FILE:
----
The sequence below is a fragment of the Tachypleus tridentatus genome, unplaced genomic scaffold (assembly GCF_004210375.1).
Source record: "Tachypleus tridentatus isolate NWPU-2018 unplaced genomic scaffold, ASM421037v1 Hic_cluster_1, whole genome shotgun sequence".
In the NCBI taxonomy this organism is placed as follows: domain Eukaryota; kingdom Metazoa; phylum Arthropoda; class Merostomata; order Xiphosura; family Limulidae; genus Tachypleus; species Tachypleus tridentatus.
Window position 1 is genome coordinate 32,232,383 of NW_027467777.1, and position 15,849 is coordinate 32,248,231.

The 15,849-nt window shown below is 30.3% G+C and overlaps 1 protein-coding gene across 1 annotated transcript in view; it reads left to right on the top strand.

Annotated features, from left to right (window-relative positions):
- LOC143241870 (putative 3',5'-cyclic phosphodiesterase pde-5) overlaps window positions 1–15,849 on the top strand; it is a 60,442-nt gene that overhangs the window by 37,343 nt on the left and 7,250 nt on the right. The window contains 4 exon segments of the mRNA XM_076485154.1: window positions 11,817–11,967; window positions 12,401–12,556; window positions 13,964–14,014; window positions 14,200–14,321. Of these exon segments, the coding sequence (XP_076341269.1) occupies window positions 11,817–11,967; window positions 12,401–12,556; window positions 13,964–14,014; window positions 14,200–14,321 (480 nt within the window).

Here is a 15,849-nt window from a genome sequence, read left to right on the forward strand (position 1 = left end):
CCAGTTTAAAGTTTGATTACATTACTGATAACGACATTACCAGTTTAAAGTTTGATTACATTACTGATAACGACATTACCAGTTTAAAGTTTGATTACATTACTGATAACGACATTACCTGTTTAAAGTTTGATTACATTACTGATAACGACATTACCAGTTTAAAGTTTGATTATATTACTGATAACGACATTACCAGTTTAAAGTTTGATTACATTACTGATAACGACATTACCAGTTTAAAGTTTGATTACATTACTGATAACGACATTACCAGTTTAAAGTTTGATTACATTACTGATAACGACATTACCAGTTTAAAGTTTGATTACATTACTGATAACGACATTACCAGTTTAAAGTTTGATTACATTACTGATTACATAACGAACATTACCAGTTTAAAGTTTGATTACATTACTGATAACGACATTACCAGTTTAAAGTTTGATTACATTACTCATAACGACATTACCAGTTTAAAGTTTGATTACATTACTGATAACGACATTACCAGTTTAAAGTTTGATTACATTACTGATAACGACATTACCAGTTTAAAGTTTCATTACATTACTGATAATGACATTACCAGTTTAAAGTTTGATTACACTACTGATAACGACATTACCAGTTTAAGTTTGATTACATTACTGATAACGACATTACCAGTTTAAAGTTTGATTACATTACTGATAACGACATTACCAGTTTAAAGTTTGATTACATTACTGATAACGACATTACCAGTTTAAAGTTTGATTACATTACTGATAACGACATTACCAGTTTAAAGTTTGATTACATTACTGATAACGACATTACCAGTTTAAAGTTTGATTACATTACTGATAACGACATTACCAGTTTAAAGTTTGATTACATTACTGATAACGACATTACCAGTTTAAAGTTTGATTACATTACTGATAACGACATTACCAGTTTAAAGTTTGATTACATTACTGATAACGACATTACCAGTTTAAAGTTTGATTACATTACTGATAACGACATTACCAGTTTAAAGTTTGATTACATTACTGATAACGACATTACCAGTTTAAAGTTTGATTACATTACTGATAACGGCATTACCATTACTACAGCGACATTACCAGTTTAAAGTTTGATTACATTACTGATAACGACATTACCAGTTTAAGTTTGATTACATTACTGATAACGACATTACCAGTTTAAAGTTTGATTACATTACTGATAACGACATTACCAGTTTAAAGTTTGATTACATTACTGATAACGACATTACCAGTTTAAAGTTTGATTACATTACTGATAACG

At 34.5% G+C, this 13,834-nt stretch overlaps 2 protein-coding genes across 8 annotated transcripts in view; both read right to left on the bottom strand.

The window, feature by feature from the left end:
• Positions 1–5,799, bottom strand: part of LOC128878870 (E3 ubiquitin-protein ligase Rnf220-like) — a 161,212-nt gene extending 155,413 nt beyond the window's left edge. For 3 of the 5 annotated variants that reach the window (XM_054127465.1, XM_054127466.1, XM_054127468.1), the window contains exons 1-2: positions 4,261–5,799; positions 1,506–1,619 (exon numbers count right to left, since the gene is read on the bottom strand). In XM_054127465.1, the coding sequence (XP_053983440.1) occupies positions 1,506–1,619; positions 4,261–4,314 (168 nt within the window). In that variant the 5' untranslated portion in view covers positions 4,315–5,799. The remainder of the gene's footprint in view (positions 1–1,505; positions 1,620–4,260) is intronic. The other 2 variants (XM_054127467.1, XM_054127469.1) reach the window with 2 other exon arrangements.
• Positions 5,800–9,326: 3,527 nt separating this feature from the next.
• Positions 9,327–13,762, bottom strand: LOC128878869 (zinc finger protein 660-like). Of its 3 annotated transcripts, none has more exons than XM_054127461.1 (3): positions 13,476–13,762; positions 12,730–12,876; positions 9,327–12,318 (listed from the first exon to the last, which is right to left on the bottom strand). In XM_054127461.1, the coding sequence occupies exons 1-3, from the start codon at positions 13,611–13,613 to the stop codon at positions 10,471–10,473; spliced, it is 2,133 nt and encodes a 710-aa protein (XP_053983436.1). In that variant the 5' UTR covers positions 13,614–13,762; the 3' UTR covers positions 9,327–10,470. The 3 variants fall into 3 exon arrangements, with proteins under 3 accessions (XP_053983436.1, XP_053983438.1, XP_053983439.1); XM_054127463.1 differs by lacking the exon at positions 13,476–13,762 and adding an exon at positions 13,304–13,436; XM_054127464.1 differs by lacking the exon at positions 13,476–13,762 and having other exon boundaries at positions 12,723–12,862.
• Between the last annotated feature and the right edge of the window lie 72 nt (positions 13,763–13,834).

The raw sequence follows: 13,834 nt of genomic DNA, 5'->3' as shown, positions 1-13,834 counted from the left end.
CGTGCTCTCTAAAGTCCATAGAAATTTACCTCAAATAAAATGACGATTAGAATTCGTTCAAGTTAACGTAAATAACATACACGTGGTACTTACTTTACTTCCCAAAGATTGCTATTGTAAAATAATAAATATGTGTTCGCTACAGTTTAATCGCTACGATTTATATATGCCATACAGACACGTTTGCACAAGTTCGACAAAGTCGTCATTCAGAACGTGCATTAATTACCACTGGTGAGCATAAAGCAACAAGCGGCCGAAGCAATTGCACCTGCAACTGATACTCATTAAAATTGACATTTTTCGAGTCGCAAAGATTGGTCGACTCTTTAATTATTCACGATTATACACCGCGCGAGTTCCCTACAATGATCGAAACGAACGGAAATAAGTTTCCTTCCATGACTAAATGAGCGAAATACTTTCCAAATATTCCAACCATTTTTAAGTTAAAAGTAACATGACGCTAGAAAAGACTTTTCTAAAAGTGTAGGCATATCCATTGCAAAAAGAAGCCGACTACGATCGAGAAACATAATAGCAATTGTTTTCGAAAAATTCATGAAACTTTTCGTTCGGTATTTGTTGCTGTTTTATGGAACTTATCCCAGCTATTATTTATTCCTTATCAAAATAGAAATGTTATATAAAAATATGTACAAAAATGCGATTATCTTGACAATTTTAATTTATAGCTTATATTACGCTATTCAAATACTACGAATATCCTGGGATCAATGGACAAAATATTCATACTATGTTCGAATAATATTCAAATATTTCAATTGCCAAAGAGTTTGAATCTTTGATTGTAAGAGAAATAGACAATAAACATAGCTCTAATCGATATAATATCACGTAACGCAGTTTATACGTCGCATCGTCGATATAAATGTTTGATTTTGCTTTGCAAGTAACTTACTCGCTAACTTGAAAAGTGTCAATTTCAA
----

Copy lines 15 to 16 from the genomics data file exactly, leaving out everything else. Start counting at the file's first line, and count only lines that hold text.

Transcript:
• Between the last annotated feature and the right edge of the window lie 72 nt (positions 13,763–13,834).

The raw sequence follows: 13,834 nt of genomic DNA, 5'->3' as shown, positions 1-13,834 counted from the left end.